This style of knife with the "SCOUT KNIFE" or "SCOUT" or "BE PREPARED" shield was a selling point due to the official Boy Scout knife craze... see the link below:

    http://www.scoutknives.net/index.php/unofficial-scout-knives

    Yours has an almost identical pattern to this popular Imperial unofficial "Scout" knife (click on thumbnail pic):

    IMPSCOUT.JPG

    This style knife was really popular at one point so everyone wanted their piece of the pie with replicas, even German companies ;) The Imperial knife shown was made from 1925 to 1941. I wouldn't think many knives stamped "Made in Germany" were successfully exported in the 40's / 50's due to that big war :eek: , so I would venture a guess that yours is a 1930's to early 40's C. Friedr. Ern & Co scout knife. I was not able to find that exact tang stamp on your knife though, you would probably need some reference material that covers German knife makers but Ern does seem to be one of the successful ones there.

    - Kevin
     
    wazu013, Lostball, TFBraden and 3 others like this.
  14. veitsi_poika

    veitsi_poika

    Nov 25, 2016
    I've found it challenging to acquire a Kutmaster Girl Scout that is still in nice shape since the handles are so easily scratched up / destroyed... they need to go virtually un-carried. I was pleasantly surprised when I unwrapped this one the other night :)

    KGS-1A.JPG KGS-1B.JPG KGS-1C.JPG
    KGS-1D.JPG

    - V_P
     
  15. Buzzbait

    Buzzbait Gold Member Gold Member

    Feb 25, 2001
    Wow. I’m blown away. Amazing find!!! That’s a great piece of both Camillus and scout knife history.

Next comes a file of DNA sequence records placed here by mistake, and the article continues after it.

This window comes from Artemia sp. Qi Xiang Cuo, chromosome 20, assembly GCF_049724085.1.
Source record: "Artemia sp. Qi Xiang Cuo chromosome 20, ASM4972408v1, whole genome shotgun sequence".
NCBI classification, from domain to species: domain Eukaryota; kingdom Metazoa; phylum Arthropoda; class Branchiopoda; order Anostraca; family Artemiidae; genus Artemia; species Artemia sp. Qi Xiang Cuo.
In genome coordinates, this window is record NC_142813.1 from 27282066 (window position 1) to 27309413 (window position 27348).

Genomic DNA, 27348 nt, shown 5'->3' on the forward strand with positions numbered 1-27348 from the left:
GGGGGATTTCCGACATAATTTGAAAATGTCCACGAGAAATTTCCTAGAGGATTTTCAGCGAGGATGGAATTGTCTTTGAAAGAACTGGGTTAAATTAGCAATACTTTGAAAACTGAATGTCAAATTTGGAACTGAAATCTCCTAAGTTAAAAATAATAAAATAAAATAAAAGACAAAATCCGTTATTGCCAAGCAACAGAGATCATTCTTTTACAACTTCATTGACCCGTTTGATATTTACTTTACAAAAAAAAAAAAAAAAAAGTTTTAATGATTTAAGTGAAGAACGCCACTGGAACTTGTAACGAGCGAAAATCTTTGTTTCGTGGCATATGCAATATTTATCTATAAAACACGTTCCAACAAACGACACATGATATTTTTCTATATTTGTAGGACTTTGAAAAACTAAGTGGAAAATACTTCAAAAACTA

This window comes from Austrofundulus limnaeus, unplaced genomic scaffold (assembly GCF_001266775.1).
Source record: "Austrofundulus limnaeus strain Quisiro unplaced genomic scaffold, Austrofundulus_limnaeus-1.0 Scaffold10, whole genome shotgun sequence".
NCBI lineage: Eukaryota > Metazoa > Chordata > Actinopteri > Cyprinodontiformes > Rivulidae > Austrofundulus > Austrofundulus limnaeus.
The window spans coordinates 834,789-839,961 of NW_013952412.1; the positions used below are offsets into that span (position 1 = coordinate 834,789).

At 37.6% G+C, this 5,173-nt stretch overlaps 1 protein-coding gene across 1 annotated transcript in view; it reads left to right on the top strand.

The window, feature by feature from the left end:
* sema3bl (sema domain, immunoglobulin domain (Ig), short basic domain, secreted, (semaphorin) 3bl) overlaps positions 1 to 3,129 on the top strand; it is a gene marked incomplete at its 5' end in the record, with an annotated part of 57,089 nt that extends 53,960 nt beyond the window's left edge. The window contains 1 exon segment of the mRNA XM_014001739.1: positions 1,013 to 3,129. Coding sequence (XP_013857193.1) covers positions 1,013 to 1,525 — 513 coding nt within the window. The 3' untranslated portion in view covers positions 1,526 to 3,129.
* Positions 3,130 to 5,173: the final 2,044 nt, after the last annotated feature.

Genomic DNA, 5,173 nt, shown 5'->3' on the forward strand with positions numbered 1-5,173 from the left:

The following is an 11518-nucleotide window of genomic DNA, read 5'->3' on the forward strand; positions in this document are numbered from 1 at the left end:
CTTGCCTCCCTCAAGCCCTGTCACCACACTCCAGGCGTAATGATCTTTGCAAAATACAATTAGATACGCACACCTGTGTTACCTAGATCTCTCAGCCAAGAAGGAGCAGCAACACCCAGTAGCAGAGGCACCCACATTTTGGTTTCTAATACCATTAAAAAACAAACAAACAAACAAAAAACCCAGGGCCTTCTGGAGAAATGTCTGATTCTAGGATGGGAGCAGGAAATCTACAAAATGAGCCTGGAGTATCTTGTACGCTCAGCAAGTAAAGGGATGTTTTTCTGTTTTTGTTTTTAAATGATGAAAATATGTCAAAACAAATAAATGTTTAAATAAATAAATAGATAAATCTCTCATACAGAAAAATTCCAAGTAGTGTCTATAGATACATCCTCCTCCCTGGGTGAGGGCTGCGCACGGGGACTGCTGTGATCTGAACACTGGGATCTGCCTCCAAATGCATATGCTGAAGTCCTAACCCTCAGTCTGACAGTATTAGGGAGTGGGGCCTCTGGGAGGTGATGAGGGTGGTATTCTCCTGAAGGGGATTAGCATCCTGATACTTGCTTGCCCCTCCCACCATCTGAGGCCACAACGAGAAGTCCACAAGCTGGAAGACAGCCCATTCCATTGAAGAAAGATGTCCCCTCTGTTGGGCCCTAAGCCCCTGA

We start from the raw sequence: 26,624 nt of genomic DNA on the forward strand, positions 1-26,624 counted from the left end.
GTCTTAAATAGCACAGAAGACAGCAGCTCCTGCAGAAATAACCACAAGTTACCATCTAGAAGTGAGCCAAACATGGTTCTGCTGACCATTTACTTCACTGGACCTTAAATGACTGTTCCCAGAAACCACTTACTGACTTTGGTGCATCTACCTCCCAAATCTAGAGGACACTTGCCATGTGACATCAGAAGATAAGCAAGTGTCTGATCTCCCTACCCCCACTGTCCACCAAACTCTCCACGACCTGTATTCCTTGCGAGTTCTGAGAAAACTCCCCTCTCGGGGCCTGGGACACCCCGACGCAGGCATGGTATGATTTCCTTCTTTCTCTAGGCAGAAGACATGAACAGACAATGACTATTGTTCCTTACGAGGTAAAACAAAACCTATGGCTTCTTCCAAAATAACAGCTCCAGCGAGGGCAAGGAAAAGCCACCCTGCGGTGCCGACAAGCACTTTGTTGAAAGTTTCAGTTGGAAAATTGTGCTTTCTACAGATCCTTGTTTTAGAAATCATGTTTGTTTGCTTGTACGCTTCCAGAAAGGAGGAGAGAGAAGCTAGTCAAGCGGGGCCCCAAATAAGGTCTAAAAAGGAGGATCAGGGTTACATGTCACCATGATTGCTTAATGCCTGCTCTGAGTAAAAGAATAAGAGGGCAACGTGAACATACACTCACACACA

veitsi_poika likes this.
  16. veitsi_poika

    veitsi_poika

    Nov 25, 2016
    Thanks Buzz... I had just read that excerpt in Goins a few weeks ago and a few days later I was browsing around on the big online auction site where I happened to notice a picture of that scout knife and I literally said out loud "holy crap!" ;) The seller was a guy selling off some estate items that he had come across. The listing pics are below so I couldn't really tell for sure if it was the actual Stainless Cut Co scout, but the shield was promising... I'm quite happy I took the chance :thumbsup:

    Pic1.jpg Pic2.jpg Pic3.jpg

    - Kevin
     
    deltaboy and afishhunter like this.
  17. Buzzbait

    Buzzbait Gold Member Gold Member

    Feb 25, 2001
    That's really cool, and an awesome find.

    For anybody desiring history on all of the Camillus brands, here's a handy PDF.
     
    Campbellclanman and veitsi_poika like this.
  18. waynorth

    waynorth Dealer / Materials Provider Dealer / Materials Provider

    Nov 19, 2005
    Thanks for that PDF, Buzz.:thumbsup:
    That will be very useful!!
     
    Buzzbait and veitsi_poika like this.
  19. deltaboy

    deltaboy

    Jul 6, 2014
    Great knives!
     
  20. veitsi_poika

    veitsi_poika

    Nov 25, 2016
    Thanks for that PDF Buzz! Funny I just posted an AW Bradshaw & Sons (Germany) knife in the OLD KNIVES thread and I saw it listed on your PDF with the same years that Goins has (1856-1860). I also noticed the Coca-Cola A. Kastor & Co (New York) c. 1905-1914 listed in that PDF... of which I happen to have one :) Though mine is A. Kastor & Bros (New York) which Goins has c. 1915-1920, I guess this is sort of an acceptable knife for "camp" :D

    CC-1A.JPG CC-1B.JPG CC-1C.JPG CC-1D.JPG

    - Kevin